When you use a credit card or debit card at a merchant, the money travels through a series of banks and processors in the card network. The fees paid to use the card network along the way are called interchange fees, and are set by the card network (e.g., Visa or Mastercard).
Interchange fees depend on how and where the card is being used. For example, the interchange fee in the U.S. ranges from about 1.3% to 3.5%.
I read an interesting post from an expert on payment networks titled, Interchange is going toward 0.. So what?. The dynamics of payment networks are really interesting – a much different side of the coin to the dumb pipe/intelligent networks of AWS is Not a Dumb Pipe. And Visa is adopting the 'dumb pipe' strategy (they call it 'network of networks').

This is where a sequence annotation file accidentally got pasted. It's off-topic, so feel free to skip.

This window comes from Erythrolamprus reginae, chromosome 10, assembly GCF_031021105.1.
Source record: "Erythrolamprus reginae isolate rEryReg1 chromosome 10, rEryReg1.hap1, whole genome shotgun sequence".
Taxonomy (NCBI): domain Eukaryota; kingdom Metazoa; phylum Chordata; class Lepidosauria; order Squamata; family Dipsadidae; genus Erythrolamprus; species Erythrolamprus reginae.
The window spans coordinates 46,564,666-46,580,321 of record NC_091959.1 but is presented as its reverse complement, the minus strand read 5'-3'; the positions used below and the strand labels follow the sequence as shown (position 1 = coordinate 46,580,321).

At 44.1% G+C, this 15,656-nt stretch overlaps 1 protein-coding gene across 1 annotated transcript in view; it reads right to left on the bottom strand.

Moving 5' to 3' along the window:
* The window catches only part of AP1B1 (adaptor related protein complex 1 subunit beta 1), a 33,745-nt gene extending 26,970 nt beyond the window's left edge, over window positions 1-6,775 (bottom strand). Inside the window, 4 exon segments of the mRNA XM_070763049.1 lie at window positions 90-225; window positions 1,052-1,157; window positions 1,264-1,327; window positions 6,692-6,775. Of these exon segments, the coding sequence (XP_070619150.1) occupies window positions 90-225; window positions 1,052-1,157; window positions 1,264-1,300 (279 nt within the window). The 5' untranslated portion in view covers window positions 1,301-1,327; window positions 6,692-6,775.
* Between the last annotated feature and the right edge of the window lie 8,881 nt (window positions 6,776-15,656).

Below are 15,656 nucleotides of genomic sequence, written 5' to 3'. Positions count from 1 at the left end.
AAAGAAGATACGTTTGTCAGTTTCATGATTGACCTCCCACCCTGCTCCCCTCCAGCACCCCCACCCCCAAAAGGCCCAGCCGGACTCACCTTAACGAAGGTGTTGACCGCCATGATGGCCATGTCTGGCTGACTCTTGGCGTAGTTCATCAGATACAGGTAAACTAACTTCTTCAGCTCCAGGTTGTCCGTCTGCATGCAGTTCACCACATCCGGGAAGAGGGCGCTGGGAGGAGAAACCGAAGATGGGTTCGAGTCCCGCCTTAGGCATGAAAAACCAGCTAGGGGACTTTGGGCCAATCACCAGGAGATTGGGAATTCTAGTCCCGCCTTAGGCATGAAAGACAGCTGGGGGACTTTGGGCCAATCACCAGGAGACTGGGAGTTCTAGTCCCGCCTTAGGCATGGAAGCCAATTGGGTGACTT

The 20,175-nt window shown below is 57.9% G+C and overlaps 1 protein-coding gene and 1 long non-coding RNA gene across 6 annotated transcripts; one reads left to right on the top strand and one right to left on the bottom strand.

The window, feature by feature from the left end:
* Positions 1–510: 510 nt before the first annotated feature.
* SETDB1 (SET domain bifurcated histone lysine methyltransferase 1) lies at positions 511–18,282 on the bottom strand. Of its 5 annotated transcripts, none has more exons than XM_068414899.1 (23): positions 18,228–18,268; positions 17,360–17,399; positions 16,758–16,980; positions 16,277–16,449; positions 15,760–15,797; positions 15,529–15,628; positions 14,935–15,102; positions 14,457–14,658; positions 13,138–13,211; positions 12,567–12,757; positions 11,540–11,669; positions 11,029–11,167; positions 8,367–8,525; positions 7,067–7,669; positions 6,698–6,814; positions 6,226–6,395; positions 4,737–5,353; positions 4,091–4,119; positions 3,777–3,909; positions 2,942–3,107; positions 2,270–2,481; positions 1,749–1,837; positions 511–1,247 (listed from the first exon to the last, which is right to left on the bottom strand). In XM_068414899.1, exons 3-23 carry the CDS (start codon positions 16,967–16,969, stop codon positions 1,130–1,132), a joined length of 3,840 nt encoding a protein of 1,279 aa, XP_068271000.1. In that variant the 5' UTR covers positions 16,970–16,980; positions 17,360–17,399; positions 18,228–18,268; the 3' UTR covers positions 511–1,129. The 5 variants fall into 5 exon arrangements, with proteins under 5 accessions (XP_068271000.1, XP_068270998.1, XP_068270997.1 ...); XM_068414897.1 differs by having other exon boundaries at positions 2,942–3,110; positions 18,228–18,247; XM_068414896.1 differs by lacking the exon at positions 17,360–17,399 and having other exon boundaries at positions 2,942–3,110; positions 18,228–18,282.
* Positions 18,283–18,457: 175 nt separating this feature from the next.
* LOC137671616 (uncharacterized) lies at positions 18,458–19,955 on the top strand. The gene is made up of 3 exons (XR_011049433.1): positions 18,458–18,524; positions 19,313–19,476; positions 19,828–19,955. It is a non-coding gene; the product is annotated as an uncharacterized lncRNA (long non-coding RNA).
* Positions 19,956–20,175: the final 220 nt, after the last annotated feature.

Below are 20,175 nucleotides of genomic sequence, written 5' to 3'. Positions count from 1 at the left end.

In markets that highly regulated low interchange fees (e.g. Australia, India), network usage increased dramatically. And like the telcos, its difficult for Visa and Mastercard to compete in "over-the-top" applications. Some even threaten to created "closed loop" two-sided networks where they serve both the consumer and the merchant and don't require card networks (e.g., PayPal, Square Cash).
The dynamics also remind me of the idea of Too Cheap to Meter. Marginal cost of payments might be near 0 (risk management, fraud, etc.), but might still be able to be given away for free because aggregating demand is so valuable (financial products, software, float, etc.).